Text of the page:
Step 12.
Take some packing tape and cover the back of the tag. This will prevent it from being etched and if you leave the tape long enough it gives you something for you to use to move the part around.

Step 13.
Place the tag in the solution - outside in fresh air. As the reaction takes place any steel in the surrounding area will rust. Google the precautions. If you like your stainless sink - keep it far away. Keep an eye on the etching process. The warmer the temperature the faster the etch, hence the crock pot for bronze. For aluminum the reaction is so violent that the acid will heat up. A small aluminum tag takes no more then 5 mins, where the bronze tag like the Whitson tag above took 5 hours in the crock pot at 130 degrees. Be careful.

Step 14.
When it is done, remove the tag and wash off the acid. You can use the scotch bright pad to remove any stubborn ink.

Step 15.
Polish, trim and admire your work:)

An alternative to doing this yourself involves sending your Scotch to me.
Dean

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Larry Kluss
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Re: Replicating a data tag

Post by Larry Kluss » Fri Feb 28, 2014 5:23 pm

Thanks for sharing. That really is quite impressive and interesting. You've obviously spent a lot of time with trial and error to determine what works and what doesn't. The results are fantastic.

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Martin Keller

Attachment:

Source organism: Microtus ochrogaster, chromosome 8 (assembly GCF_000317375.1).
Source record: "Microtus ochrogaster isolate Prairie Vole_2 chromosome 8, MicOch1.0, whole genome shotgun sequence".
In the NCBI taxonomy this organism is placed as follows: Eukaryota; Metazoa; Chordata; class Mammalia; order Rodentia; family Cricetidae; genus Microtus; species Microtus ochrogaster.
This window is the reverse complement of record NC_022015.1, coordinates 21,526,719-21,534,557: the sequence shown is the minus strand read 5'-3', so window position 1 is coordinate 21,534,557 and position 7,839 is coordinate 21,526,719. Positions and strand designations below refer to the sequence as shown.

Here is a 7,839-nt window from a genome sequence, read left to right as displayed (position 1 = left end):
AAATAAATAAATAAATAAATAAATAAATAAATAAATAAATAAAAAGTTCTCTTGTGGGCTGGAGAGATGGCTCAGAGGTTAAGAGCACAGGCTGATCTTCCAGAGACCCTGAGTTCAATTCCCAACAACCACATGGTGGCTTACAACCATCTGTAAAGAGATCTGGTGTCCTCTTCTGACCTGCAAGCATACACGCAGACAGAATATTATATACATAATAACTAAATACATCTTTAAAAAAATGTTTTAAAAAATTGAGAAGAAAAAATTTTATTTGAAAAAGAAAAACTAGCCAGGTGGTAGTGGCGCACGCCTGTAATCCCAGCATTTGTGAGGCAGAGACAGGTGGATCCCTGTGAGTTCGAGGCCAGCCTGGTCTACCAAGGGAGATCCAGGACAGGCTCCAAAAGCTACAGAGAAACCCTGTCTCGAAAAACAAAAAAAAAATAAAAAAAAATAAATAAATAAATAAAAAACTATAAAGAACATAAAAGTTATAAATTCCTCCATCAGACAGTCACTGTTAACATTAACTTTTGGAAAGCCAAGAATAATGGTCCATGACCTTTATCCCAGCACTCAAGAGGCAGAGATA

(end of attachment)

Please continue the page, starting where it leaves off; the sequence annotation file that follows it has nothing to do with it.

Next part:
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Re: Replicating a data tag

Post by Martin Keller » Fri Feb 28, 2014 7:42 pm

WOW.

Your the man Dean.

Great write up and explanation. :thumbs:

I think your "How to write up" deserves a bottle of Scotch from me for good measure and for providing the technical information on how to reproduce old or missing data / information plates.

Maybe Austin could make a video of the whole process and put it on a CD.
I would buy one and I suspect that a number of others would also for their library of how to do's.
Who knows it could lead to a production company of how to do's.

:drive
Martin Keller
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gorms68
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Re: Replicating a data tag

Post by gorms68 » Sat Mar 01, 2014 1:31 pm

For future reference...
Blended or Single Malt

Awesome job as usual Dean!
Chris Gorman

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Re: Replicating a data tag

Post by Fifty Six MGA » Wed Mar 05, 2014 12:15 pm

That is very cool.

I organize and host a surf kayak and SUP contest each fall. Last year, I made my own trophies by printing and copying onto wood. I'm inspired to try this for this years contest.

I may have some questions as I start the process!!!

Really impressive.
____________
Geoffcj@gmail.com